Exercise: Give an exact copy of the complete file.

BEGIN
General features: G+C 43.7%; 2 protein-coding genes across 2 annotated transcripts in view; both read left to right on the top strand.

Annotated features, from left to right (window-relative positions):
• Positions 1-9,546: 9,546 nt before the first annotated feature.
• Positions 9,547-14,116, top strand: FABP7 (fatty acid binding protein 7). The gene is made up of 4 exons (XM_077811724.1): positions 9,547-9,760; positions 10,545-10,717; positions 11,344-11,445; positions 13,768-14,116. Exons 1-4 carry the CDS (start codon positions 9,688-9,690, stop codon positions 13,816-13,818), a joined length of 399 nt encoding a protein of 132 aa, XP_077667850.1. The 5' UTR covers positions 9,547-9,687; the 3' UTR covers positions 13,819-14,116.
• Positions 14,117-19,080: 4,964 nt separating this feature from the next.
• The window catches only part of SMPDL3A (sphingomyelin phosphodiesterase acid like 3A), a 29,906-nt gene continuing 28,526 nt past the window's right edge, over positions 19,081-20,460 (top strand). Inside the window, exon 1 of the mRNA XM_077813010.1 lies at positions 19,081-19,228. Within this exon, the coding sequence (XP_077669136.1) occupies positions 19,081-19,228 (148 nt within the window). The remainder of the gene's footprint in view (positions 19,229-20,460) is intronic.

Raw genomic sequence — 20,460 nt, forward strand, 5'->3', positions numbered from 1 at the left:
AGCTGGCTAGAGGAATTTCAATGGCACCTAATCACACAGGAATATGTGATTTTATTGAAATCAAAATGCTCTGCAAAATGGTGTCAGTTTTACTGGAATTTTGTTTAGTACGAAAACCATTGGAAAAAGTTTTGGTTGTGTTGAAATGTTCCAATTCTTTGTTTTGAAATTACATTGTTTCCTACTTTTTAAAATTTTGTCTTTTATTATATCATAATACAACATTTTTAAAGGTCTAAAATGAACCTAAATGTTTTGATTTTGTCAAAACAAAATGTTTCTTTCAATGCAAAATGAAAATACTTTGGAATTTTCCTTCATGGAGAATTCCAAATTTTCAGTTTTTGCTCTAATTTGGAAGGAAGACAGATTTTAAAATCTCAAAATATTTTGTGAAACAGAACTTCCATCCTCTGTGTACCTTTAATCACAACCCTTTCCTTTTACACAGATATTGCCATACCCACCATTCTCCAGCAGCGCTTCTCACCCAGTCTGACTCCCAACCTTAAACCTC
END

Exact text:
General features: G+C 43.7%; 2 protein-coding genes across 2 annotated transcripts in view; both read left to right on the top strand.

Annotated features, from left to right (window-relative positions):
• Positions 1-9,546: 9,546 nt before the first annotated feature.
• Positions 9,547-14,116, top strand: FABP7 (fatty acid binding protein 7). The gene is made up of 4 exons (XM_077811724.1): positions 9,547-9,760; positions 10,545-10,717; positions 11,344-11,445; positions 13,768-14,116. Exons 1-4 carry the CDS (start codon positions 9,688-9,690, stop codon positions 13,816-13,818), a joined length of 399 nt encoding a protein of 132 aa, XP_077667850.1. The 5' UTR covers positions 9,547-9,687; the 3' UTR covers positions 13,819-14,116.
• Positions 14,117-19,080: 4,964 nt separating this feature from the next.
• The window catches only part of SMPDL3A (sphingomyelin phosphodiesterase acid like 3A), a 29,906-nt gene continuing 28,526 nt past the window's right edge, over positions 19,081-20,460 (top strand). Inside the window, exon 1 of the mRNA XM_077813010.1 lies at positions 19,081-19,228. Within this exon, the coding sequence (XP_077669136.1) occupies positions 19,081-19,228 (148 nt within the window). The remainder of the gene's footprint in view (positions 19,229-20,460) is intronic.

Raw genomic sequence — 20,460 nt, forward strand, 5'->3', positions numbered from 1 at the left:
AGCTGGCTAGAGGAATTTCAATGGCACCTAATCACACAGGAATATGTGATTTTATTGAAATCAAAATGCTCTGCAAAATGGTGTCAGTTTTACTGGAATTTTGTTTAGTACGAAAACCATTGGAAAAAGTTTTGGTTGTGTTGAAATGTTCCAATTCTTTGTTTTGAAATTACATTGTTTCCTACTTTTTAAAATTTTGTCTTTTATTATATCATAATACAACATTTTTAAAGGTCTAAAATGAACCTAAATGTTTTGATTTTGTCAAAACAAAATGTTTCTTTCAATGCAAAATGAAAATACTTTGGAATTTTCCTTCATGGAGAATTCCAAATTTTCAGTTTTTGCTCTAATTTGGAAGGAAGACAGATTTTAAAATCTCAAAATATTTTGTGAAACAGAACTTCCATCCTCTGTGTACCTTTAATCACAACCCTTTCCTTTTACACAGATATTGCCATACCCACCATTCTCCAGCAGCGCTTCTCACCCAGTCTGACTCCCAACCTTAAACCTC